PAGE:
# How can I tell if a MOSFET is enhancement-mode or depletion-mode?

Today, from ignorance I have fallen head-first into the world of MOSFET transistors. In my scramble to find some information on the MOSFET I will be using as a switch (HEXFET actually), I learned that MOSFETs in general come in two modes, enhancement mode, or depletion mode.

When I tried to find out which mode the IRF3710 was, from the datasheet, I found that it does not say (or maybe I need glasses). At this point I started searching to find how to tell the difference between the two modes. After some time I gathered that the schematic symbols differ:

Enhancement-mode MOSFET:

Depletion-mode MOSFET:

The difference being the highlighted part below.

Three separate lines means enhancement-mode (left) and one solid line means depletion mode (right).

So, my question: Is this the only way to tell which is which, or is there a quicker way to tell (by markings on the device maybe?). Also, are there symbols out there which use a different method to differentiate between them?

I am asking here for my own learning, but also for other people who might have the same experience as me. I did not find that much helpful info in my searching.

• Depletion mode silicon MOSFETs are rather rare with only a few vendors making them. In 99% of cases they will be enhancement devices. I have never seen a depletion mode device in 30 years of using them. – Kevin White Sep 4 '18 at 18:10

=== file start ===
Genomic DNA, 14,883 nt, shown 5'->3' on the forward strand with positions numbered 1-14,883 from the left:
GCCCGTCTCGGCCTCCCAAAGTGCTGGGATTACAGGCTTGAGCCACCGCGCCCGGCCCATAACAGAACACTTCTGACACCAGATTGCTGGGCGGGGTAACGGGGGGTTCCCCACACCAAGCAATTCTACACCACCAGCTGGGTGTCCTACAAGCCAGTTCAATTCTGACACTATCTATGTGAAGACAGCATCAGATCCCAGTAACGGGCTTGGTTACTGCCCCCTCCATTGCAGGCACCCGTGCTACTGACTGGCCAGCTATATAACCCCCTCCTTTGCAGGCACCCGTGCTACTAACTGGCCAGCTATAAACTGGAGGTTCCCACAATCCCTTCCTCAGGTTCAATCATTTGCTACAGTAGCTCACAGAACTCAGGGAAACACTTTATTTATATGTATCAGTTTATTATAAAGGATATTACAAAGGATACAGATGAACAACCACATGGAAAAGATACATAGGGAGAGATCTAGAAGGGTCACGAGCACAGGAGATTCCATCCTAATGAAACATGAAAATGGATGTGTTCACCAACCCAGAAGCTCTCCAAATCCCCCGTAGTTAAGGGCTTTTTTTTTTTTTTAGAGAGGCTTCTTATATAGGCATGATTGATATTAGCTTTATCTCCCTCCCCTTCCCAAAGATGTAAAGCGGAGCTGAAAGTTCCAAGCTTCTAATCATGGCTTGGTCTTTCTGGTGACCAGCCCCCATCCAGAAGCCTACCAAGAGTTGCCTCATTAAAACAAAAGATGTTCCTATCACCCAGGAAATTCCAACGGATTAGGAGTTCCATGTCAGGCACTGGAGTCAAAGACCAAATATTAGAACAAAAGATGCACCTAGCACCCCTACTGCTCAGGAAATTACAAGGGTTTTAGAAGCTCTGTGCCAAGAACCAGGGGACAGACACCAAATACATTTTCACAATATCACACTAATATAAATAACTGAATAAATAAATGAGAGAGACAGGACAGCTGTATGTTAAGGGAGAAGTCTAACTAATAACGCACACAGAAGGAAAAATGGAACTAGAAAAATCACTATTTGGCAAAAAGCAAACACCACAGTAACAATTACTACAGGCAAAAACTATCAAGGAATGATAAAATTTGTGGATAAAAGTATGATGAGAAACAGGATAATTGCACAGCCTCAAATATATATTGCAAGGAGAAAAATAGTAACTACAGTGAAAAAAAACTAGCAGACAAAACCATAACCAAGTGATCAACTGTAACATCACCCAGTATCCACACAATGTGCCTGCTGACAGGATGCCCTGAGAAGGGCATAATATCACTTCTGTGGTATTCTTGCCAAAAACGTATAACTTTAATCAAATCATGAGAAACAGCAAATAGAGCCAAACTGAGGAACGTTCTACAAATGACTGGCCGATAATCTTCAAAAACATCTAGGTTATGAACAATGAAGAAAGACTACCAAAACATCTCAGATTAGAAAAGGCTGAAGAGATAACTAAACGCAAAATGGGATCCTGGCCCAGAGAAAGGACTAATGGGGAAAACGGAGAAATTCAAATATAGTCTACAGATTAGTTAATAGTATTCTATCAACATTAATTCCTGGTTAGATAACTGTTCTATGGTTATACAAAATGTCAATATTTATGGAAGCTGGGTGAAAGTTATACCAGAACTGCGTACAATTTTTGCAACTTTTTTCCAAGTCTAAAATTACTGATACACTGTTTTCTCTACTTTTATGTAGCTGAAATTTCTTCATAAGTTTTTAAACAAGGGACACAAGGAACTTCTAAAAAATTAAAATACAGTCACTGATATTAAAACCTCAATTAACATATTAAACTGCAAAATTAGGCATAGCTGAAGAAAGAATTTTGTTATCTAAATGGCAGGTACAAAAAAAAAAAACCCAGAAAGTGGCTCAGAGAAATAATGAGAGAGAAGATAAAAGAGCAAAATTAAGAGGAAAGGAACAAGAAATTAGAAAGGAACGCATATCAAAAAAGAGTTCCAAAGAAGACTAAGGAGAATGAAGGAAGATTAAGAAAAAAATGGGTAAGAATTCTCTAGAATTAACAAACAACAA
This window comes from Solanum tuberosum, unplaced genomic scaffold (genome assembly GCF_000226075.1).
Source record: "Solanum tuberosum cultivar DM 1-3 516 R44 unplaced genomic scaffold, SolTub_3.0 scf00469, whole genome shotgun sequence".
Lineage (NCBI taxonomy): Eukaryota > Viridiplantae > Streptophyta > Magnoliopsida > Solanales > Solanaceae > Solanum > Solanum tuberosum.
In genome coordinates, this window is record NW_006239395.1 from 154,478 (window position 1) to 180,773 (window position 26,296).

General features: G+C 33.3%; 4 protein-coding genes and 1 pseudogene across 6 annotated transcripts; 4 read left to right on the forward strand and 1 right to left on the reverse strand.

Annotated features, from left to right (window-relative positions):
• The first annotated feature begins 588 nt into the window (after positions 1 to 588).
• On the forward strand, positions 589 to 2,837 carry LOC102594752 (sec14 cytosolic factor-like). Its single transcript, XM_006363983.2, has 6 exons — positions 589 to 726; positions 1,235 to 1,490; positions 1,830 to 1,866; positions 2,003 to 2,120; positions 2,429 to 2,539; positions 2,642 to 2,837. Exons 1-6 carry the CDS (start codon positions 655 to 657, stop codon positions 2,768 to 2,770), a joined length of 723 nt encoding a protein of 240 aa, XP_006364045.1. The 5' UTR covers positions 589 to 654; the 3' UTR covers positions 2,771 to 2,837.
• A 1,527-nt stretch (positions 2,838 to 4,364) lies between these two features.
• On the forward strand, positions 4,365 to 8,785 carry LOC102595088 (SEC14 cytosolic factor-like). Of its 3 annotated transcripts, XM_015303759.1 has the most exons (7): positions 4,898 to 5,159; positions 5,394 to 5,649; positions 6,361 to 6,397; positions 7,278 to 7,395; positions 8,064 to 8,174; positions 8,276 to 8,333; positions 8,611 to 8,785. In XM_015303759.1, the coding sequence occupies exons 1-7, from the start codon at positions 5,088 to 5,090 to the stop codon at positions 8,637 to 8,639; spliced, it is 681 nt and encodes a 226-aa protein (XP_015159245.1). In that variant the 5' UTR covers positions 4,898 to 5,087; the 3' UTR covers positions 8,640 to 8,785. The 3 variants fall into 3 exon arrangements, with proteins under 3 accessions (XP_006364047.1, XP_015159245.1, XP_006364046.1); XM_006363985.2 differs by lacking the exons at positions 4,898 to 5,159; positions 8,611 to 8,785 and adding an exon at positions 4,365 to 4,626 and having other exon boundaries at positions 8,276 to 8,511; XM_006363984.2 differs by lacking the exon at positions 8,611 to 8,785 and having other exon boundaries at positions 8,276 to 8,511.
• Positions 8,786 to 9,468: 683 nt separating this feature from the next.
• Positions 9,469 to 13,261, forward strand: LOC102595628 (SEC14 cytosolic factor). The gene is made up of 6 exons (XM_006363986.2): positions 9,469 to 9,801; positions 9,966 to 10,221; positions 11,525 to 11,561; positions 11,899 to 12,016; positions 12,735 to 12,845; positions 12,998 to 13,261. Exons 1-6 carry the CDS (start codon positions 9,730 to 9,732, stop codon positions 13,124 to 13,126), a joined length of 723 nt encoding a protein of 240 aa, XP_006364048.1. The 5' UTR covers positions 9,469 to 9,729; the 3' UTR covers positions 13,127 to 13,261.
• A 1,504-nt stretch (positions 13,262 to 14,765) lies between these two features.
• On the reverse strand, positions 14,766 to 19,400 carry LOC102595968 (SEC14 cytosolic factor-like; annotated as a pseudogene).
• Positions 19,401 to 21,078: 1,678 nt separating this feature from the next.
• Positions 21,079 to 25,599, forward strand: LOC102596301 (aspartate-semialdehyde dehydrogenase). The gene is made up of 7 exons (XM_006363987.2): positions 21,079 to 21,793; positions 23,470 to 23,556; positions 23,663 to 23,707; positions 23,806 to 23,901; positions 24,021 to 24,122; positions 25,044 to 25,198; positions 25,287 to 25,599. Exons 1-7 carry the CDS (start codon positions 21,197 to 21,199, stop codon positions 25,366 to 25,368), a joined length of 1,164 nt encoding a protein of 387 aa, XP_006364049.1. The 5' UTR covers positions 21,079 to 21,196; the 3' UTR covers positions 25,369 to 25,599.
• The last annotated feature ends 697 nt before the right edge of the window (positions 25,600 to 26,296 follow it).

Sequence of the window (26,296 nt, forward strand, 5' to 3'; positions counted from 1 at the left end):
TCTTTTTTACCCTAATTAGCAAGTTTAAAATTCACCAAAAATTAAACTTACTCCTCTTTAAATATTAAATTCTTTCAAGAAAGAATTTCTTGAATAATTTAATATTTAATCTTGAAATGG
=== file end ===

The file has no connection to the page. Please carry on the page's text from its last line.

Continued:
• If it doesn't say, it is enhancement mode. If you ever come across a depletion mode mosfet, it will be indicated in the datasheet. – mkeith Sep 4 '18 at 18:18

1. Don't trust the schematic symbol. You'll see the depletion-mode symbol used pretty often for an enhancement-mode part because it's easier to draw. (The symbols suggested on the manufacturer datasheets won't make this error, but some random application circuit schematic from the web is not trustworthy at all)

2. How to tell from the datasheet whether the part is enhancement mode or depletion mode. For an n-channel FET, if the $V_{gs({\rm th})}$ is greater than 0, then it's an enhancement mode device. If $V_{gs({\rm th})} < 0$ it's a depletion mode device. For p-channel, it's the opposite: $V_{gs({\rm th})} < 0$ means enhancement mode, $V_{gs({\rm th})} > 0$ means depletion mode.

• Thank you, this was just the type of answer I was looking for. Your note about not trusting the schematic is important, and the method of checking will work in all situations where the datasheet is available. – user160044 Sep 5 '18 at 5:44

You can tell by looking in the datasheet at the numbers. Usually it will say up top, because depletion mode is relatively rare, but that's not always true. For example, small VHF Mosfets are often depletion mode and that's sometimes not mentioned.

For a depletion-mode MOSFET the Idss will be relatively large, and the cutoff current will be relatively small and specified with a negative voltage for N-channel and positive for P-channel. Below is a small N-channel device (as far as I can tell, discrete P-channel depletion mode parts are not manufactured).